Panthers Host Inaugural Flag Football Bout for Military Members
ON MONDAY AFTERNOON, Carolina Panthers cornerback Charles Tillman is shouting and laughing on the sidelines of Bank of America’s practice fields. He backseat-officiates; he doles out advice as players move within earshot. It’s all light-hearted—and it’s what he was asked to do today: guide and encourage players in the inaugural Military Football Fantasy Camp.
“I’m able to play football because guys like these,” Tillman says. “I know liberty isn’t free. Sometimes, those guys pay the ultimate price. So for us, to come out here, and coach and cheer them on while they play the game they love, that’s nothing. That’s peanuts.”
As for the team he wants to win? “I’m neutral right now,” Tillman laughs. “I have both Marines and Army in my family. I’ve just been trying to give them a little bit of insight into what I do. I’ve visited many military installations, and they’ve always shown me what their job is. So I’m just trying to reciprocate the favor. I just want to see a good game."
The flag-football event, formed from a partnership between the Panthers and USO of North Carolina, invited 12 active-duty U.S. Army troops from Fort Bragg and 12 Marines from Camp Lejeune. During the morning that preceded, the players worked with Panthers staff, including quarterbacks coach Ken Dorsey and assistant head coach Steve Wilks. Both said they had long anticipated the day, providing rapid-fire instruction for the troops as they bounced between the offensive and defensive classrooms. Head coach Ron Rivera opened the day with a presentation thanking the group of 24 for taking part in the inaugural event.
“The USO of North Carolina and the Carolina Panthers have been working together for many years,” says John Falkenbury, president and COO of the USO of North Carolina. “We were brainstorming, and we thought, ‘How do we bring the military to the Panthers stadium beyond training camp?’ We do take troops down to Spartanburg. We do a lot with base visits. But never have the troops truly experienced what the players experience. So we decided on flag football, and we want it to grow to have all the services represented.”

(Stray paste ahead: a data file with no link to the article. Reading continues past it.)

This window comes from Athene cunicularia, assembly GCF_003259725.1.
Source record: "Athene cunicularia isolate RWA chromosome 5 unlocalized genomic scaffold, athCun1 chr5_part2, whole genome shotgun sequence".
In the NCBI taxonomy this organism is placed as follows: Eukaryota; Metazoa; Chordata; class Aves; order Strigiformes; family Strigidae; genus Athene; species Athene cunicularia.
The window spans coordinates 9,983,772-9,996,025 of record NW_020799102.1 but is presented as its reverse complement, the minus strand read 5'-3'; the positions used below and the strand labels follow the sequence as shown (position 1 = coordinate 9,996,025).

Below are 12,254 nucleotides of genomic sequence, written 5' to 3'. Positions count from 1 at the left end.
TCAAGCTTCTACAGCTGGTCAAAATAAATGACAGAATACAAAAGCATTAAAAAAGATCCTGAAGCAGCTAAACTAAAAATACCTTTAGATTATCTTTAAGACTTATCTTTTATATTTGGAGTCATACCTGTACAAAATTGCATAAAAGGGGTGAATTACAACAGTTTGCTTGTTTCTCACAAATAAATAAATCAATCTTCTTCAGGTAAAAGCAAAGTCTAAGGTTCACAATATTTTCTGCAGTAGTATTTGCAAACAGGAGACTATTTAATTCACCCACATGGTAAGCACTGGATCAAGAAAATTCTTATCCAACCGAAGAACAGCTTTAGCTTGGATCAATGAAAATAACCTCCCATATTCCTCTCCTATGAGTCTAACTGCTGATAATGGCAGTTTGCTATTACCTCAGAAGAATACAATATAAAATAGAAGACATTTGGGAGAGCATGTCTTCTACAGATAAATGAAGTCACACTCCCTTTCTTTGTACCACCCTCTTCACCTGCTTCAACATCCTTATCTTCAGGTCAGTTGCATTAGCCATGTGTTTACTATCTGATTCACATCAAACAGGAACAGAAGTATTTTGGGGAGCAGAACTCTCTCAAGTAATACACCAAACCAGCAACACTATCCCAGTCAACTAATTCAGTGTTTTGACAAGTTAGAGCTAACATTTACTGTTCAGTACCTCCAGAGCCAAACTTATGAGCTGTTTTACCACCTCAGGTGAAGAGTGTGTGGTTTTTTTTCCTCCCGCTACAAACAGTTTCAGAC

Falkenbury says the day was a welcome break for many of the troops, who ranged from recently enlisted to having two decades of service. “Even during the training for this event, we lost some players because a couple Marines had to get deployed,” he added.
Thomas Grant, a 41-year-old gunnery sergeant originally from Lumberton, Miss., handles administrative duties at Camp Lejeune. He says he’s been with the Marines for 15 years, and he’s played flag football for every one. “This is just what I do, and I love to do it,” Grant says. Earlier in the day, Grant practiced with a GoPro video camera strapped to his chest, hoping to share footage of the day when he goes back to camp this week.
A day of classes, practice sessions, and laughter followed, with Panthers players like Luke Kuechly, Greg Olsen, and Mario Addison appearing on the sidelines. At the end of the 30-minute bout, which resulted in a 26-13 victory for the Marines, Thomas Grant accepts the inaugural trophy. He commends his fellow Marines, and then moves on to the entire group. “When it’s time to do stuff like this, we know we have to represent each service well,” Grant says. “No ignorance, no stupidness.”
And no hard feelings for Army players like Spc. Wendell Jones, a Fayetteville native and member of the Army for four years. Today, he was cheered on by his wife, Tiacoilyia, and two sons. He maintains that the experience was still fun—and more than worth it just for the up-close NFL experience. “You know, the opportunity came, and I’ve always wanted to play in a professional stadium or be in the atmosphere. I was like, ‘Sign me up.’ It was still a wonderful experience.”
“And we’ll be back,” warns another Army soldier, adding another vote to make Military Football Fantasy Camp an ongoing event.